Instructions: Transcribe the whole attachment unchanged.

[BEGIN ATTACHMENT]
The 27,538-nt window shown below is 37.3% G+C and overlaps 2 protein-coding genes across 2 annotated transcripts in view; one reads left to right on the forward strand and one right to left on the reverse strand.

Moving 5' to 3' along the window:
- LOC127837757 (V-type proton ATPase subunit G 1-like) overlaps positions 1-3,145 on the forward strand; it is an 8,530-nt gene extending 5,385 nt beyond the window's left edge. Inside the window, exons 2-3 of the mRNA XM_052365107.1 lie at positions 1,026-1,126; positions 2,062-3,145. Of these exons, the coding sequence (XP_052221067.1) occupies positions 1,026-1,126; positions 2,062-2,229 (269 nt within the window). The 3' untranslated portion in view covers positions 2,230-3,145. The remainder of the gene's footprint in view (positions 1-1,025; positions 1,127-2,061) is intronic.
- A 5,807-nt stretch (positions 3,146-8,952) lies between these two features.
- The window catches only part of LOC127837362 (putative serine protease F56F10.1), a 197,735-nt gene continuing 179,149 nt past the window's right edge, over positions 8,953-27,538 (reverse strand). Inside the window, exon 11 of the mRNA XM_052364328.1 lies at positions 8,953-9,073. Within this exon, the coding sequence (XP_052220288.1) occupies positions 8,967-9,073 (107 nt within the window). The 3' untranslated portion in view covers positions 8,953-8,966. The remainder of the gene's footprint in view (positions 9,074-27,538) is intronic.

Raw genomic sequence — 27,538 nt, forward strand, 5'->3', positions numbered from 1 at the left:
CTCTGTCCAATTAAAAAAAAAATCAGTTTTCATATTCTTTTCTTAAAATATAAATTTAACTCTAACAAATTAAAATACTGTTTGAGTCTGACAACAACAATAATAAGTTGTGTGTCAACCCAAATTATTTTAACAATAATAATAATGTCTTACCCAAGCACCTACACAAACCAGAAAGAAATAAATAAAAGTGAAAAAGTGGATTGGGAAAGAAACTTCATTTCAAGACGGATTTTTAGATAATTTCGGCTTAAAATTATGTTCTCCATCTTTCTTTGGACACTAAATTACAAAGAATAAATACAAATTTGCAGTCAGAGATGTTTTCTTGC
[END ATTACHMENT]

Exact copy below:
The 27,538-nt window shown below is 37.3% G+C and overlaps 2 protein-coding genes across 2 annotated transcripts in view; one reads left to right on the forward strand and one right to left on the reverse strand.

Moving 5' to 3' along the window:
- LOC127837757 (V-type proton ATPase subunit G 1-like) overlaps positions 1-3,145 on the forward strand; it is an 8,530-nt gene extending 5,385 nt beyond the window's left edge. Inside the window, exons 2-3 of the mRNA XM_052365107.1 lie at positions 1,026-1,126; positions 2,062-3,145. Of these exons, the coding sequence (XP_052221067.1) occupies positions 1,026-1,126; positions 2,062-2,229 (269 nt within the window). The 3' untranslated portion in view covers positions 2,230-3,145. The remainder of the gene's footprint in view (positions 1-1,025; positions 1,127-2,061) is intronic.
- A 5,807-nt stretch (positions 3,146-8,952) lies between these two features.
- The window catches only part of LOC127837362 (putative serine protease F56F10.1), a 197,735-nt gene continuing 179,149 nt past the window's right edge, over positions 8,953-27,538 (reverse strand). Inside the window, exon 11 of the mRNA XM_052364328.1 lies at positions 8,953-9,073. Within this exon, the coding sequence (XP_052220288.1) occupies positions 8,967-9,073 (107 nt within the window). The 3' untranslated portion in view covers positions 8,953-8,966. The remainder of the gene's footprint in view (positions 9,074-27,538) is intronic.

Raw genomic sequence — 27,538 nt, forward strand, 5'->3', positions numbered from 1 at the left:
CTCTGTCCAATTAAAAAAAAAATCAGTTTTCATATTCTTTTCTTAAAATATAAATTTAACTCTAACAAATTAAAATACTGTTTGAGTCTGACAACAACAATAATAAGTTGTGTGTCAACCCAAATTATTTTAACAATAATAATAATGTCTTACCCAAGCACCTACACAAACCAGAAAGAAATAAATAAAAGTGAAAAAGTGGATTGGGAAAGAAACTTCATTTCAAGACGGATTTTTAGATAATTTCGGCTTAAAATTATGTTCTCCATCTTTCTTTGGACACTAAATTACAAAGAATAAATACAAATTTGCAGTCAGAGATGTTTTCTTGC